Inch by inch: Decades later, 'Hedwig' has become a stage classic


Hedwig doesn’t exactly present herself as a likely favorite for theater companies across the country. In fact, it’s intrinsic to the show’s premise that she’s not much of a draw. Spitting on the audience and flipping them off, Hedwig’s barely managing to hold the show and herself together. She introduces a bracing tale of a life disrupted, with clinical details that may astonish unsuspecting theatergoers.

Yet John Cameron Mitchell’s 1998 play has become a standard of American musical theater. Fueled by the success of Mitchell’s 2001 movie and a Tony-winning 2014 Broadway production, Hedwig has become as common as Annie... or at least that’s how it feels in the Twin Cities, where Theatre Latté Da’s new take is one of at least three different productions to land since 2017.

Directed by Annie Enneking and Peter Rothstein, Latté Da’s splashy production offers ample evidence of why this potentially thorny material has worked so well in so many different settings over so many years. As Hedwig herself acknowledges with her “punk gestures,” she reads as a rock star, and we’re used to such stars running hot and cold. Her cabaret schtick works on its own terms, and her constant costume changes keep audiences’ eyes popping.

Most critically, Hedwig’s story comes to a dramatic resolution that’s satisfying without being overdetermined. Her journey remains open-ended, and while Mitchell has acknowledged he wouldn’t write the same show again today, in many ways Angry Inch doesn’t feel as dated as its contemporary Rent.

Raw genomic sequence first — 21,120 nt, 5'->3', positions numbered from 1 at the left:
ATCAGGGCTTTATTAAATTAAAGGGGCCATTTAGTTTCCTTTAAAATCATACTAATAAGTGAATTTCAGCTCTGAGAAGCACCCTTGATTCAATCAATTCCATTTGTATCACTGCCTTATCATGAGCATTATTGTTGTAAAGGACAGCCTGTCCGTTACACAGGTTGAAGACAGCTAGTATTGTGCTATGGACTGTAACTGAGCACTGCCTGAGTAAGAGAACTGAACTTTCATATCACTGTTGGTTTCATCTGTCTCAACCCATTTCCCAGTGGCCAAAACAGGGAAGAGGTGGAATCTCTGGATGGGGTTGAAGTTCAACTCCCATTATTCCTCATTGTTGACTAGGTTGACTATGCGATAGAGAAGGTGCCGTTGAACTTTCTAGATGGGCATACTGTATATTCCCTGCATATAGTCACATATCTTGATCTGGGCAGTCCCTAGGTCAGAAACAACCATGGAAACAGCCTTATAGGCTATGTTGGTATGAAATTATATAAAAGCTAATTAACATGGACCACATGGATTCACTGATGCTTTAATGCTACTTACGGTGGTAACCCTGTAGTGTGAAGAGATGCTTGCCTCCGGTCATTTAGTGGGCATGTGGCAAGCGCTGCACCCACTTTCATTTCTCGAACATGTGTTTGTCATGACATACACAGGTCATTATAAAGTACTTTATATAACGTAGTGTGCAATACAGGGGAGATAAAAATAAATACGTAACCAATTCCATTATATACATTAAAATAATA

To make Hedwig at home, scenic designer Michael Hoover has turned the Ritz Theater into a trailer park, with Hedwig’s mobile dressing room as the only tenant. Emerging in costume designer Alice Frederickson’s party-dress version of a Canadian tuxedo, Hedwig is very Midwestern, as East German émigrés go.

Tyler Michaels King stars as a Hedwig who’s decidedly more Broadway than Bowery as he belts Stephen Trask’s songs. With his powerful pipes, supreme physical confidence, and ability to project emotional openness without reading as naive, King is a perfect fit for this polished production. The play runs on the emotional undercurrent of Hedwig’s relationship with her harried husband, Yitzhak, and in that role a winning Jay Owen Eisenberg immediately has our hearts.

The four-piece onstage band, led by music director Jason Hansen and featuring bona-fide rock stars like bassist Mayda Miller, provides a suitably cacophonous experience; it would hardly be Hedwig if they weren’t handing out earplugs at the door.

There’s no one Hedwig for everyone, but Latté Da has created an accessible and highly theatrical production that celebrates the power of storytelling and the catharsis of turning it up to 11.

Hedwig and the Angry Inch
The Ritz Theater
345 13th Ave. NE, Minneapolis
612-339-3003; through May 5